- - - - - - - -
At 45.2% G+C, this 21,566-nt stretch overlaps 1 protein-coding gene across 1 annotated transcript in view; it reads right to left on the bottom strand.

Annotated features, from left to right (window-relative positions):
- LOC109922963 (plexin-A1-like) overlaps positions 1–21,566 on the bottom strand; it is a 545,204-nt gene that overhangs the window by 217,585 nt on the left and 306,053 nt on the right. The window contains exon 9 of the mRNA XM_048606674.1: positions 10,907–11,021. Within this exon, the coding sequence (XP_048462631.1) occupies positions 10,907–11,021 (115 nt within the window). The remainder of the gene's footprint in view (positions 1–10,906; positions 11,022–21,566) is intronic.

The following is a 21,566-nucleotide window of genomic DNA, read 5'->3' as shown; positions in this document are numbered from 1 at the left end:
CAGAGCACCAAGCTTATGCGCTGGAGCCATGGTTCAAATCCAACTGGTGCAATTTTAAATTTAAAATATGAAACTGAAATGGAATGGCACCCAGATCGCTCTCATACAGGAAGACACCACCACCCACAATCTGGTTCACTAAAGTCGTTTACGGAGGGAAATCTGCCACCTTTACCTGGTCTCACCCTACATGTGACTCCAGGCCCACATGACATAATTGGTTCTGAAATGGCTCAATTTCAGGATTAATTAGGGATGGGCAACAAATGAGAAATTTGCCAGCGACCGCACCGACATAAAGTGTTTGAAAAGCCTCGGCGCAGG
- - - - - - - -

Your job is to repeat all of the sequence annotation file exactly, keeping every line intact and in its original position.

At 45.2% G+C, this 21,566-nt stretch overlaps 1 protein-coding gene across 1 annotated transcript in view; it reads right to left on the bottom strand.

Annotated features, from left to right (window-relative positions):
- LOC109922963 (plexin-A1-like) overlaps positions 1–21,566 on the bottom strand; it is a 545,204-nt gene that overhangs the window by 217,585 nt on the left and 306,053 nt on the right. The window contains exon 9 of the mRNA XM_048606674.1: positions 10,907–11,021. Within this exon, the coding sequence (XP_048462631.1) occupies positions 10,907–11,021 (115 nt within the window). The remainder of the gene's footprint in view (positions 1–10,906; positions 11,022–21,566) is intronic.

The following is a 21,566-nucleotide window of genomic DNA, read 5'->3' as shown; positions in this document are numbered from 1 at the left end:
CAGAGCACCAAGCTTATGCGCTGGAGCCATGGTTCAAATCCAACTGGTGCAATTTTAAATTTAAAATATGAAACTGAAATGGAATGGCACCCAGATCGCTCTCATACAGGAAGACACCACCACCCACAATCTGGTTCACTAAAGTCGTTTACGGAGGGAAATCTGCCACCTTTACCTGGTCTCACCCTACATGTGACTCCAGGCCCACATGACATAATTGGTTCTGAAATGGCTCAATTTCAGGATTAATTAGGGATGGGCAACAAATGAGAAATTTGCCAGCGACCGCACCGACATAAAGTGTTTGAAAAGCCTCGGCGCAGG